|National Museum of Wales, Cardiff|
And lo, the sun shone on Cardiff once again. Not just a dry day, but another blue-sky sunny day. Nonetheless, I had one important indoor activity to which I needed to attend. The one-day stoppage was over, and the National Museum Cardiff demanded to be seen: in particular, the Impressionist and Post-Impressionist collection bequeathed to the Museum by Gwendoline and Margaret Davies.
Though the Davies sisters had no background or family history in art, they began collecting early on, and “by 1924 they had built up the largest and most important collection of French Impressionist and Post-Impressionist works in the country.” They had a good advisor, to be sure, but, as Gwendoline said, “the great joy of collecting is to do it yourself—with expert opinion, granted, but one does like to choose for oneself.” They amassed 260 paintings, all of which they bequeathed to the National Museum of Wales.
Among my favorites, and not known to me before viewing it in Wales, was Rain—Auvers, by van Gogh.
And I had to love Alfred Sisley’s Cliffs at Penarth, evening, low tide, not least because I’d been to a brilliant concert in Penarth, but also because Sisley was the only Impressionist to venture to Wales.
There was something else that struck me in viewing the collection the Davies sisters had amassed: not a single portrait of either sister was to be found anywhere. Quite a difference from another collector whose collection had recently been on view in New York . . . But then, the Davies sisters had just a slightly different philosophical bent:
The two girls, who never married, were brought up in rural Wales in the family tradition of Calvinistic Methodism. They were steadfast churchgoers, sabbatarians and lifelong teetotallers. They would neither dance nor go to the opera, although Gwendoline played the violin—she owned a Stradivarius—while Margaret sang and played the harp. This may explain the marked absence of Edgar Degas's paintings of scenes from the Paris Opera from their collection of Impressionist art.On my way out, after a good picking over of postcards on display, I thought about lunch in the museum’s cafe, but rejected it in favor of the great outdoors. I dug out of my pocket a soggy snack bar I’d somehow had the prescience to bring along and headed for Bute Park and the River Taff.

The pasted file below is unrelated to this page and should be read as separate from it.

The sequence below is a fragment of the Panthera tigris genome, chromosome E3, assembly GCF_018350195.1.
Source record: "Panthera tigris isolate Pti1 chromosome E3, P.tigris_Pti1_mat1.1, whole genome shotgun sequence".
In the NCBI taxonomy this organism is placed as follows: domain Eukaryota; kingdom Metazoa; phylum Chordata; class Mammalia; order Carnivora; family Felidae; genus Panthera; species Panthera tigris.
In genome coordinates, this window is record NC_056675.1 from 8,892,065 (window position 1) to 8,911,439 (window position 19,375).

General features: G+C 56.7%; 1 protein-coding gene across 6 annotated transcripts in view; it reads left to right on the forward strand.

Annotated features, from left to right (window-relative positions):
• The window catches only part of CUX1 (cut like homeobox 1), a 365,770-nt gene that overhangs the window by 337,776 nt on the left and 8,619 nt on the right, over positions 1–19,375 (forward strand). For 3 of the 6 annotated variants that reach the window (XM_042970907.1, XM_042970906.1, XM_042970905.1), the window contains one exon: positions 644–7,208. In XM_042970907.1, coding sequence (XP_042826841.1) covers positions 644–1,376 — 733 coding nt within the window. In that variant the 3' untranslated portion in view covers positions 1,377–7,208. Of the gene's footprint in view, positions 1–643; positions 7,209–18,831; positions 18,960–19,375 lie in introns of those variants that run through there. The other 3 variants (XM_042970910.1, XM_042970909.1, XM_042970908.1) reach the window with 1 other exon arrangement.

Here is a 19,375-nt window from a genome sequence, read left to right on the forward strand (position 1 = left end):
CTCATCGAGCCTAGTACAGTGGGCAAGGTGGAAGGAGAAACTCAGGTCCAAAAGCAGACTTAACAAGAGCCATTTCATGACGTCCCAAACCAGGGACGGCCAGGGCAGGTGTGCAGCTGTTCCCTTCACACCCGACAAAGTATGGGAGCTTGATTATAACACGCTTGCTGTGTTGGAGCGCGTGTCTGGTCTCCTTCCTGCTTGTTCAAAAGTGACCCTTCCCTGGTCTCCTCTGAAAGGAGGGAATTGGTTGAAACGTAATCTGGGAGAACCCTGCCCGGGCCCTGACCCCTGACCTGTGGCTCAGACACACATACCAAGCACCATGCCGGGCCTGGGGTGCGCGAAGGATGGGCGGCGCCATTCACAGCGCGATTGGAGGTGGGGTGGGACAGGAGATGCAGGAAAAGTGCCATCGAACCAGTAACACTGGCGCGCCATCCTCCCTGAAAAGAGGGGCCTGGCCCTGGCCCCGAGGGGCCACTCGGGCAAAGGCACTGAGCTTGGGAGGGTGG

|Cardiff Castle, North Gate|
Bute Park abuts Cardiff Castle—it once formed the castle’s grounds. I meandered along the meandering pathways, my destination the River Taff, past what I realized, when I heard singing waft across the air, must be practice rooms of the Royal Welsh College of Music and Drama.
As for my final destination? I was reminded of the time I’d led visitors to New York City across Central Park from east to west, only to discover, after many twists and turns, that I’d taken them from north to south.
Aquabus, destination Cardiff Bay.
|Cardiff Bay, viewed from the Aquabus|
For a Spotify Playlist of the music of John Metcalf, click on Wales Diary. Metcalf is the Artistic Director of the Vale of Glamorgan Festival of Music, which occasioned my visit to Cardiff.
Hosanna, from John Metcalf's Plain Chants
© John Metcalf.
This is the fourth in a five-part series entitled Wales Diary. The first three parts can be found at these links: Cardiff Bay Barrage here, Cardiff Castle here, and The Covered Streets of Cardiff here. The fifth part, From Celtic Village to Castle Gardens, can be found here.
A three-part series of posts on the Vale of Glamorgan Festival of Music concerts I attended while in Wales, including listening lists, can be found at these links: Crossing a Bridge of Dreams here, Ancient Instruments, Timeless Sounds here, and Worlds Entwined here.
Credits: The first quotation about the Davies sisters can be found here, along with a great deal more about them and the Museum’s collection. The second quotation about them is taken from the exhibit notes. The third quotation about them can be found here. The images of Rain—Auvers and Cliffs at Penarth are widely available.